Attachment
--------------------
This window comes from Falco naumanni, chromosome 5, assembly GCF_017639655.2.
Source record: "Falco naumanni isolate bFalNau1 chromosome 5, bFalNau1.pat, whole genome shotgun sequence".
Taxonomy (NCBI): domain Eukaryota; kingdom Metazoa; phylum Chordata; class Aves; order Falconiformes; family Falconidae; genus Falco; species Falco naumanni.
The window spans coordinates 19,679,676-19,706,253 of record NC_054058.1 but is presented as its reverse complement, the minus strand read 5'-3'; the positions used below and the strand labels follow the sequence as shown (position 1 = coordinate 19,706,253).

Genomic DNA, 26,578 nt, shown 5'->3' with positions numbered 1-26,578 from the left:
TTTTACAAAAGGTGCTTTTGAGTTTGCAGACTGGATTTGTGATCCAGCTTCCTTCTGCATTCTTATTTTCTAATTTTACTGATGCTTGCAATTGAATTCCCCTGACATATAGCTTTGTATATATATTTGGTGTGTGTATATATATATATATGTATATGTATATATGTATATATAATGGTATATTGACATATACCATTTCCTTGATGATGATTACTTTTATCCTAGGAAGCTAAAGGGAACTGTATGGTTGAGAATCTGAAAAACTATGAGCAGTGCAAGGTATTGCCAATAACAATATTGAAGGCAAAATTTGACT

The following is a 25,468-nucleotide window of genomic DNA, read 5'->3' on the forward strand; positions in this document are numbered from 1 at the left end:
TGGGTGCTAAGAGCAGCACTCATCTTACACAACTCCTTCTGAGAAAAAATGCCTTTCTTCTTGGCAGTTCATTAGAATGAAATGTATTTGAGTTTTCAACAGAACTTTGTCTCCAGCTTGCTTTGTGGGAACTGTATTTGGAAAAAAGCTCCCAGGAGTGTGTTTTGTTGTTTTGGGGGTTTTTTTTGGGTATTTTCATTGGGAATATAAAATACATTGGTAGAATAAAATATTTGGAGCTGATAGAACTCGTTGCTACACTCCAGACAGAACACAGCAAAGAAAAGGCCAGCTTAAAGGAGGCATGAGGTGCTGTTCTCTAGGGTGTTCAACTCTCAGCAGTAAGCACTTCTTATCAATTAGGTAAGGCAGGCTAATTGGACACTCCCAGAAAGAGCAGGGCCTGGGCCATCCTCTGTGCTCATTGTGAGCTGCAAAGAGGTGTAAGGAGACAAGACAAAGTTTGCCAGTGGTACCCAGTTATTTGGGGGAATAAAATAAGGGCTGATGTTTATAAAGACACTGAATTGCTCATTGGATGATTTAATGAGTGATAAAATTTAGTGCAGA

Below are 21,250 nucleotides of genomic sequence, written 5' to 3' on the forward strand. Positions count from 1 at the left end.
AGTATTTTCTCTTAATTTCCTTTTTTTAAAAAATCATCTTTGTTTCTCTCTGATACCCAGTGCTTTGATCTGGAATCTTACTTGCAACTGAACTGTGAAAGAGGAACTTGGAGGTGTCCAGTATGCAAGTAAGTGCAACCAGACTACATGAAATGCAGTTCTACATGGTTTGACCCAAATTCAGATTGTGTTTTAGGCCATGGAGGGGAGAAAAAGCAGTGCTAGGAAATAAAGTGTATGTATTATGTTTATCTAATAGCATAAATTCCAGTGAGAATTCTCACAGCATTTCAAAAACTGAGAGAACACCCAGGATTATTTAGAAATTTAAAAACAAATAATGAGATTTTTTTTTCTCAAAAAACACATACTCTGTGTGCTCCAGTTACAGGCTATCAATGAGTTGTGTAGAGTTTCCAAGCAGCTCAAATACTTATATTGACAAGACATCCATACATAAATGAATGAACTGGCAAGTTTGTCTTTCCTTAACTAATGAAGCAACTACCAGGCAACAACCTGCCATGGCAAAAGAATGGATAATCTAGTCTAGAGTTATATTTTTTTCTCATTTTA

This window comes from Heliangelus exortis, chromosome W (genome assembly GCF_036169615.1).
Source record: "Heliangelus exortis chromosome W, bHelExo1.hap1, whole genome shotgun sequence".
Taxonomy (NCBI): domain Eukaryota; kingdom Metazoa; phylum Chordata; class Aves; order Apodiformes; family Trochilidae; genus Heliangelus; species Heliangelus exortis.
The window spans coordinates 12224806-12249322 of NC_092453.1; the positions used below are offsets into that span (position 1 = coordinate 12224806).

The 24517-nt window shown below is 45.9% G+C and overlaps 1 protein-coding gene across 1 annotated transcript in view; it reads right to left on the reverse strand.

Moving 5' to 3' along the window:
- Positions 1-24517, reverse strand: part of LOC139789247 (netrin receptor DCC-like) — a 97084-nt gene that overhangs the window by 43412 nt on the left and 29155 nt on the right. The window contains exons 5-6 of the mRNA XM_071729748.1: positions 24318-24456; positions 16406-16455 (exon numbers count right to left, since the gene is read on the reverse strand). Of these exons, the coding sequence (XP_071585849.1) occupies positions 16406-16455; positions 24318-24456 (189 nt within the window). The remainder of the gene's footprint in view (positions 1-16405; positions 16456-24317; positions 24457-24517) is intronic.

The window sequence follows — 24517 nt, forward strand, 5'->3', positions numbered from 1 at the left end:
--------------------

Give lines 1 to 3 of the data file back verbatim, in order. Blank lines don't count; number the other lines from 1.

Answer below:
This window comes from Falco naumanni, chromosome 5, assembly GCF_017639655.2.
Source record: "Falco naumanni isolate bFalNau1 chromosome 5, bFalNau1.pat, whole genome shotgun sequence".
Taxonomy (NCBI): domain Eukaryota; kingdom Metazoa; phylum Chordata; class Aves; order Falconiformes; family Falconidae; genus Falco; species Falco naumanni.